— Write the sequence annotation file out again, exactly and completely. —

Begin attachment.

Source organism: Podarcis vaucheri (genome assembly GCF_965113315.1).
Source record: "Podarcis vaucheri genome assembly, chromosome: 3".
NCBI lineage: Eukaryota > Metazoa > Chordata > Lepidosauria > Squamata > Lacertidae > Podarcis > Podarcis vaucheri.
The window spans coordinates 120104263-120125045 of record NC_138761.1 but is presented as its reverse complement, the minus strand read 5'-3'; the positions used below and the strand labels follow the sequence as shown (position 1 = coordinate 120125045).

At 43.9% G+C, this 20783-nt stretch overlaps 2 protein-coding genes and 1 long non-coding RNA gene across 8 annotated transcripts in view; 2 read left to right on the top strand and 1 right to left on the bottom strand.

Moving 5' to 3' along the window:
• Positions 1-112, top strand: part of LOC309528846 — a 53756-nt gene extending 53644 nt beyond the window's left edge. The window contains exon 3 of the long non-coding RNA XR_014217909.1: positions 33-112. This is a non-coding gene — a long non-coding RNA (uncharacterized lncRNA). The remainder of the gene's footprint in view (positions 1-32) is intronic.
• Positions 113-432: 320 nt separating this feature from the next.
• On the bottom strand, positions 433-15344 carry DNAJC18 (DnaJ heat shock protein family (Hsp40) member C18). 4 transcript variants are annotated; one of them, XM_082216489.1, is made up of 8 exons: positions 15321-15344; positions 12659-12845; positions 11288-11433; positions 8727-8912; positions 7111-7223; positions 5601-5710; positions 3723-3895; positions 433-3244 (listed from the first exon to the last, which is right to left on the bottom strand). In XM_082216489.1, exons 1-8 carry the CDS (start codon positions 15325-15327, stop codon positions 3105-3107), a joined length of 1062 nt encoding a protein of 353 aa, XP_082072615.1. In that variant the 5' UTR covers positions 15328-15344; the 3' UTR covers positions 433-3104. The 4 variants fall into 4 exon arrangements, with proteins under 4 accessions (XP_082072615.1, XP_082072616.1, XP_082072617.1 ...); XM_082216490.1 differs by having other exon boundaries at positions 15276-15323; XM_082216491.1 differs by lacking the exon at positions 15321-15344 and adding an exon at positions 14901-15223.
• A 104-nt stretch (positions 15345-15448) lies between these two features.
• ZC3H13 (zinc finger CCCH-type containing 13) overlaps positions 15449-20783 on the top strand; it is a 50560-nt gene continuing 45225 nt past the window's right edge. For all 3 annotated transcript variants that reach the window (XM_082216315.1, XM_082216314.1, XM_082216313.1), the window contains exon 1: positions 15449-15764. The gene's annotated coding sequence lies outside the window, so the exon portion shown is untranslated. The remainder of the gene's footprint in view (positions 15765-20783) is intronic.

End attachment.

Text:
Source organism: Podarcis vaucheri (genome assembly GCF_965113315.1).
Source record: "Podarcis vaucheri genome assembly, chromosome: 3".
NCBI lineage: Eukaryota > Metazoa > Chordata > Lepidosauria > Squamata > Lacertidae > Podarcis > Podarcis vaucheri.
The window spans coordinates 120104263-120125045 of record NC_138761.1 but is presented as its reverse complement, the minus strand read 5'-3'; the positions used below and the strand labels follow the sequence as shown (position 1 = coordinate 120125045).

At 43.9% G+C, this 20783-nt stretch overlaps 2 protein-coding genes and 1 long non-coding RNA gene across 8 annotated transcripts in view; 2 read left to right on the top strand and 1 right to left on the bottom strand.

Moving 5' to 3' along the window:
• Positions 1-112, top strand: part of LOC309528846 — a 53756-nt gene extending 53644 nt beyond the window's left edge. The window contains exon 3 of the long non-coding RNA XR_014217909.1: positions 33-112. This is a non-coding gene — a long non-coding RNA (uncharacterized lncRNA). The remainder of the gene's footprint in view (positions 1-32) is intronic.
• Positions 113-432: 320 nt separating this feature from the next.
• On the bottom strand, positions 433-15344 carry DNAJC18 (DnaJ heat shock protein family (Hsp40) member C18). 4 transcript variants are annotated; one of them, XM_082216489.1, is made up of 8 exons: positions 15321-15344; positions 12659-12845; positions 11288-11433; positions 8727-8912; positions 7111-7223; positions 5601-5710; positions 3723-3895; positions 433-3244 (listed from the first exon to the last, which is right to left on the bottom strand). In XM_082216489.1, exons 1-8 carry the CDS (start codon positions 15325-15327, stop codon positions 3105-3107), a joined length of 1062 nt encoding a protein of 353 aa, XP_082072615.1. In that variant the 5' UTR covers positions 15328-15344; the 3' UTR covers positions 433-3104. The 4 variants fall into 4 exon arrangements, with proteins under 4 accessions (XP_082072615.1, XP_082072616.1, XP_082072617.1 ...); XM_082216490.1 differs by having other exon boundaries at positions 15276-15323; XM_082216491.1 differs by lacking the exon at positions 15321-15344 and adding an exon at positions 14901-15223.
• A 104-nt stretch (positions 15345-15448) lies between these two features.
• ZC3H13 (zinc finger CCCH-type containing 13) overlaps positions 15449-20783 on the top strand; it is a 50560-nt gene continuing 45225 nt past the window's right edge. For all 3 annotated transcript variants that reach the window (XM_082216315.1, XM_082216314.1, XM_082216313.1), the window contains exon 1: positions 15449-15764. The gene's annotated coding sequence lies outside the window, so the exon portion shown is untranslated. The remainder of the gene's footprint in view (positions 15765-20783) is intronic.